Washing the Hands and Feet

Washing The Hands And Feet The particular attention paid by the Jews to the cleansing of the hands and feet, as compared with other parts of the body, originated in the social usages of the East. As knives and forks were dispensed with in eating, it was absolutely necessary that the hand, which was thrust into the common dish, should be scrupulously clean; and, again, as sandals were ineffectual against the dust and heat of an Eastern climate, washing the feet on entering a house was an act both of respect to the company and of refreshment to the traveller. In the following account of them, we add many particulars not given in previous articles. SEE WASH.

I. Washing the Hands was transformed by the Pharisees of the New-Test. age into a matter of ritual observance (Mr 7:3), and special rules were laid down as to the times and manner of its performance. The neglect of these rules by our Lord and his disciples drew down upon him the hostility of that sect (Mt 15:2; Lu 11:38). Whether the expression πυγμῇ used by Mark has reference to any special regulation may, perhaps, be doubtful; the senses "oft" (A.V.) and "diligently" (Alford) have been assigned to it; but it may possibly signify " with the fist," as though it were necessary to close the one hand, which had already been cleansed, before it was applied to the unclean one. This sense appears preferable to the other interpretations of a similar character, such as "up to the wrist" (Lightfoot); "up to the elbow" (Theophylact); "having closed the hand" which is undergoing the washing (Grotius; Scaliger). The Pharisaical regulations on this subject are embodied in a treatise of the Mishna entitled Yadaim, from which it appears that the ablution was confined to the hand (2, § 3), and that great care was needed to secure perfect purity in the water used. The ordinary, as distinct from the ceremonial, washing of hands before meals is still universally prevalent in Eastern countries (Lane, 1:190; Burckhardt, Notes, 1:63; Thomson, Land and Book, 1:184). SEE HAND.

The Mosaic law directed that in certain cases the Jews should wash their hands, to signify that they were guiltless of the blood of an unknown person found murdered (De 21:6). Pilate was probably aware of this custom, for, from Mt 27:24, we find, "When Pilate saw that he could prevail nothing, he took water and washed his hands before the multitude, saying, I am innocent of the blood of this just person: see ye to it." He knew that this symbolical act was calculated to make an impression, and would be distinctly understood. To himself, also, the adoption of this ceremony was perfectly natural, as the rite was common among the Greeks and Romans as one of expiation for an act of unintentional or unwilling homicide. See the monographs on the subject cited by Volbeding, Index Program. pages 55, 59, 121. SEE RED HEIFER.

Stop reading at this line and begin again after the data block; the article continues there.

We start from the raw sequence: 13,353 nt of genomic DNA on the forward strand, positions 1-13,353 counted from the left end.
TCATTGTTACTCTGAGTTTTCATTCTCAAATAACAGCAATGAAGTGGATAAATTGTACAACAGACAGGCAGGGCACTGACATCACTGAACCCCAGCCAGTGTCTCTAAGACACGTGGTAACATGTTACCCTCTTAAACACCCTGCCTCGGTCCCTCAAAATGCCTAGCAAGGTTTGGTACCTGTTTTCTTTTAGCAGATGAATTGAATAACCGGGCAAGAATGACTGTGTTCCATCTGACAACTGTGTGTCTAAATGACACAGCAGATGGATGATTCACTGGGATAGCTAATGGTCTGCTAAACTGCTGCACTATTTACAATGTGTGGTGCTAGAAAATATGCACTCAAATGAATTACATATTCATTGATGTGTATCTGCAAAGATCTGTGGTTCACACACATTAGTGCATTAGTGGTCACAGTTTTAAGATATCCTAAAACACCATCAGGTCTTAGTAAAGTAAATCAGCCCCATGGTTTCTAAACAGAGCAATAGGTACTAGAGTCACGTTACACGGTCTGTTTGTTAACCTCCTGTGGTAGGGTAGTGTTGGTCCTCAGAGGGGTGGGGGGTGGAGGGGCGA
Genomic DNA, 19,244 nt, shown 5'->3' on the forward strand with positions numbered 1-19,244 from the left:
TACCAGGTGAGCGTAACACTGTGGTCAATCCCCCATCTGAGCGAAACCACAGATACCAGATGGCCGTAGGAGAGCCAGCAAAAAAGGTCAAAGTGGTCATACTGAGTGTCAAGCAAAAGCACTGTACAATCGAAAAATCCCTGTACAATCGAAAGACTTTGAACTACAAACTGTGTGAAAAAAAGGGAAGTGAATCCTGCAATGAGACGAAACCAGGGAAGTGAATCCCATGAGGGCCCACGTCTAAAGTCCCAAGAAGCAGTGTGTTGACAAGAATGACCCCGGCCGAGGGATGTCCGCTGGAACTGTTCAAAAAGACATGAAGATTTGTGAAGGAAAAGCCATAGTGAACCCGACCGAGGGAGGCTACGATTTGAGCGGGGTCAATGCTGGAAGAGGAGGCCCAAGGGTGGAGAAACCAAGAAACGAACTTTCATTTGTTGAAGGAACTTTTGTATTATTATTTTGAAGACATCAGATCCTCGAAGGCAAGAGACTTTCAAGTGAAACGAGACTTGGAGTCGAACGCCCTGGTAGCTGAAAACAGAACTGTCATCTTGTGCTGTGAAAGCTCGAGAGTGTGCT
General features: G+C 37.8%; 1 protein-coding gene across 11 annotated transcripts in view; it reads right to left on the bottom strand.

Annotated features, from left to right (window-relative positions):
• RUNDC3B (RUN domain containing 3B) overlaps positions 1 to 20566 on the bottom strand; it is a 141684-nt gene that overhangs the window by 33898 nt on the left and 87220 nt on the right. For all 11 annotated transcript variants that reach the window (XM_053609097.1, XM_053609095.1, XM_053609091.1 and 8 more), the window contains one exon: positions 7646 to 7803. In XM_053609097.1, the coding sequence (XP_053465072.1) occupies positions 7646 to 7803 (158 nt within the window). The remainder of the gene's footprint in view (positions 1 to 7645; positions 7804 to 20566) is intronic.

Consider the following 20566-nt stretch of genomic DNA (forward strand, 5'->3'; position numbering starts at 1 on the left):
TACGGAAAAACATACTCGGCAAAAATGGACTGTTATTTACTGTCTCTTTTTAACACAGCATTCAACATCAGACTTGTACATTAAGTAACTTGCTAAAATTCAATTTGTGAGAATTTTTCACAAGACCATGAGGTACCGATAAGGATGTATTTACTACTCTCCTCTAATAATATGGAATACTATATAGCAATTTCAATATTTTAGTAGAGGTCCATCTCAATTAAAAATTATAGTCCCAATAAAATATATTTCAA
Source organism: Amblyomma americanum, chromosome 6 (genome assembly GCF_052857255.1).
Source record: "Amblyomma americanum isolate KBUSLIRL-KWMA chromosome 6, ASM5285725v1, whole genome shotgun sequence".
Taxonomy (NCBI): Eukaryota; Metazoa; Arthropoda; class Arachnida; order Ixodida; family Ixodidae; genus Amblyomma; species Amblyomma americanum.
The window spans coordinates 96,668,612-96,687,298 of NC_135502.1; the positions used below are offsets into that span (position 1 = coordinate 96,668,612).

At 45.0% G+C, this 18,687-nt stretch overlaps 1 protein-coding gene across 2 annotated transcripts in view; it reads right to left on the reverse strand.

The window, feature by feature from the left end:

II. Washing the Feet did not rise to the dignity of a ritual observance except in connection with the services of the sanctuary (Ex 30:19,21). It held a high place, however, among the rites of hospitality. Immediately after a guest presented himself at the tent-door, it was usual to offer the necessary materials for washing the feet (Ge 18:4; Ge 19:2; Ge 24:32; Ge 43:24; Jg 19:21; comp. Hom. Od. 4:49). It was a yet more complimentary act, betokening equally humility and affection, if the host actually performed the office for his guest (1Sa 25:41; Lu 7:38,44; Joh 13:5-14; 1Ti 5:10). Such a token of hospitality is still occasionally exhibited in the East, either by the host or by his deputy (Robinson, Res. 2:229; Jowett, Res. pages 78, 79). The feet were again washed before retiring to bed (Song 5:3). A symbolical significance is attached in Joh 13:10 to washing the feet as compared with bathing the whole body, the former being partial (νίπτω), the latter complete (λούω); the former oft repeated in the course of the day, the latter done once for all; whence they are adduced to illustrate the distinction between occasional sin and a general state of sinfulness. After being washed, the feet were on festive occasions anointed (Lu 7:38; Joh 12:3). The indignity attached to the act of washing another's feet appears to have been extended to the vessel used (Ps 60:8). SEE FOOT-WASHING.

Feet-washing (pedilavium) became as might be expected, a part of the observances practiced in the early Christian Church. The real signification, however, was soon forgotten, or overloaded by superstitious feelings and mere outward practices. Traces of the practice abound in ecclesiastical history, and remnants of the abuse are still to be found, at least in the Romish Church. The reader who wishes to see an outline of these may consult Siegel, Handbuch der christl.-kirchl. Afterthumer, 2:156 sq.

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